All the "minor parties" should be involved in TV debates ahead of the general election or they should not go ahead, George Osborne said as he defended David Cameron's stance that the Green Party must be represented.

The Prime Minister has been accused of being "chicken" after he said he ruled out taking part if Green leader Natalie Bennett was left out of the debates.

Ed Miliband and Ukip leader Nigel Farage were quick to accuse Mr Cameron of "running scared" and claimed he was finding excuses to avoid taking part.

The pair also mocked the Prime Minister after it emerged he would not take part in an online question and answer session with young voters - something that Mr Miliband, Mr Farage, Deputy Prime Minister Nick Clegg and Ms Bennett have all done.

Under plans for the TV debates agreed by the major broadcasters in October, the Prime Minister would take on not only the Labour leader and Liberal Democrat Nick Clegg, but Mr Farage as well.

Mr Cameron immediately raised questions over whether Mr Farage should take part if the Green Party was excluded.

The Chancellor backed the Prime Minister, insisting the debates had to "reflect the reality of the modern political landscape".

He told BBC Breakfast: "David Cameron is the first person in our British political history who was seen as a likely winner of an election who then took part in election debates, previous people had refused to do that.

"He has taken part in election debates and we as the Conservative Party want to be part of election debates, but they have to be debates that are fair and reflect the reality of the modern political landscape."

In comments seizes on by the SNP, which has six MPs, Mr Osborne said: "If you are going to have the minor parties, you have got to have all the minor parties with a presence in Parliament who attract votes at elections.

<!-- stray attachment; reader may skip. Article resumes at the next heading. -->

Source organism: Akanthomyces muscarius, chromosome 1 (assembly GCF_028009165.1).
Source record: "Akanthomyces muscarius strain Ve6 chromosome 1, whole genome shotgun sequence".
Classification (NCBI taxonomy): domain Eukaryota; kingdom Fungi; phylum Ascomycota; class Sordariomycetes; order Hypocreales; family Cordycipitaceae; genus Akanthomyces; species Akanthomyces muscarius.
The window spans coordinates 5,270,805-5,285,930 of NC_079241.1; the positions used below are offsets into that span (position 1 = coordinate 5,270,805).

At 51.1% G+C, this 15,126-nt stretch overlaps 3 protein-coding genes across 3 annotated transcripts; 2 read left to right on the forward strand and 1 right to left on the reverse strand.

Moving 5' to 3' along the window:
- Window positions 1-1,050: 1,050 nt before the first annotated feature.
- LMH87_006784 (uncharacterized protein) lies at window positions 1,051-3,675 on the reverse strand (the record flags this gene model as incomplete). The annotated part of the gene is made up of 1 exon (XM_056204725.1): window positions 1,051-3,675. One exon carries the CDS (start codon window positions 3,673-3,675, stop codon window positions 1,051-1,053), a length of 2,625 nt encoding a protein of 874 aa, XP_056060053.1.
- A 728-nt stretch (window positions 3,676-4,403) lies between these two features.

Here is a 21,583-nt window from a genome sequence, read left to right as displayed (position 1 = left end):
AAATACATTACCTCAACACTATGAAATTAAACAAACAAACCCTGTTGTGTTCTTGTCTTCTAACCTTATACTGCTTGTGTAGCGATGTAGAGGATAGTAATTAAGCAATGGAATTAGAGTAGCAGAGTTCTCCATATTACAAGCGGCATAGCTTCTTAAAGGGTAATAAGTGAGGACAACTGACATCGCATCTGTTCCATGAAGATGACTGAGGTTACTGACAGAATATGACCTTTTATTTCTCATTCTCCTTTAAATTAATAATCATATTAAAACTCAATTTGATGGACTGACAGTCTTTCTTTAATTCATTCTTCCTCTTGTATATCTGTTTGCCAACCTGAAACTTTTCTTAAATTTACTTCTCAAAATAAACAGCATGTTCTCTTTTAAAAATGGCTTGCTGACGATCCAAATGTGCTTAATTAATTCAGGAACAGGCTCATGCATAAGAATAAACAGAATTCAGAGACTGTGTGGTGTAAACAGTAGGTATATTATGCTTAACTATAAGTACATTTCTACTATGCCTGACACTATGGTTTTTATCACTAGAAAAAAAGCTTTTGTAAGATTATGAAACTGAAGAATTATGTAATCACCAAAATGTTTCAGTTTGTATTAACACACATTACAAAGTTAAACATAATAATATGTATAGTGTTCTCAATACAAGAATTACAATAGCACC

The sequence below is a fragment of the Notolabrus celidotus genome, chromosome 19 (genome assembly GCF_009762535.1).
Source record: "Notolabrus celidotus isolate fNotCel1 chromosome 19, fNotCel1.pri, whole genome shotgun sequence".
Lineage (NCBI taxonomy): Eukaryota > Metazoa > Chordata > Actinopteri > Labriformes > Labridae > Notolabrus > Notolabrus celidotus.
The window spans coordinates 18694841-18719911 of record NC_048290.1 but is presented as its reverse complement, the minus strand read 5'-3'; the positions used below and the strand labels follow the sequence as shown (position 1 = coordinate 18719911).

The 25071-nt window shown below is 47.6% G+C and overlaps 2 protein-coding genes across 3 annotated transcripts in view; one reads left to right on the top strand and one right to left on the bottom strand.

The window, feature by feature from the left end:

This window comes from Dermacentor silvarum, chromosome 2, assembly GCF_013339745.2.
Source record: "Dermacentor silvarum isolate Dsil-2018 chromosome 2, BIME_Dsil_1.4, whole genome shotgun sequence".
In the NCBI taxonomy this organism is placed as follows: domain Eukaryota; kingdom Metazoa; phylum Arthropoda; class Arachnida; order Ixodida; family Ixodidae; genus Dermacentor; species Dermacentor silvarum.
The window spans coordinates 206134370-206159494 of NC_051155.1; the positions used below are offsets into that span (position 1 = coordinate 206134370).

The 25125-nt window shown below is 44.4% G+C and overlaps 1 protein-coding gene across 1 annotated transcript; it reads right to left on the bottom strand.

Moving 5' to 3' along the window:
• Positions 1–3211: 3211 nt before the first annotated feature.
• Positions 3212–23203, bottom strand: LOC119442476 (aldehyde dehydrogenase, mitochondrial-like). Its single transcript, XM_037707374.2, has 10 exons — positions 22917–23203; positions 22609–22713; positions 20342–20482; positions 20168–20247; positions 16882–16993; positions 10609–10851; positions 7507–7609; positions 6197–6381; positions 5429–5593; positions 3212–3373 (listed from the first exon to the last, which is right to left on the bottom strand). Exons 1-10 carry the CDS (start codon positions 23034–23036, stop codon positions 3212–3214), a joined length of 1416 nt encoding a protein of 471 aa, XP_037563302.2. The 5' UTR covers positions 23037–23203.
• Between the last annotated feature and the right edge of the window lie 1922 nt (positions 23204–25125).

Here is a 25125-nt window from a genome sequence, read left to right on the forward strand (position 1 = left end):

"The Green Party did better than the Liberal Democrats at the last national election, for the European Parliament, and they have got one Member of Parliament.

"So we are just making a point that, if you are going to have all these parties, you have got to have them all.

"I think that would make a fairer debate and I think around 300,000 people have signed a debate saying that the Green Party should be involved, so it's not as if this is something that is just coming from the politicians. There is a group of the public who also want to see a big, fair debate."

The SNP's Westminster leader Angus Robertson said: "While the SNP is the third largest party in the UK in terms of membership, current plans would see the party excluded from general election debates with party leaders.

"George Osborne has been caught out telling the truth with his remarks. It would be in no way fair or democratic to exclude parties that have far greater membership, support and elected MPs than Ukip from these debates.

"The SNP is not just the third largest party in the UK, we have a larger membership than the Lib Dems and Ukip combined.

"It would be ludicrous for the SNP to be shut out of these proposed debates and that is something that should be accepted by all involved."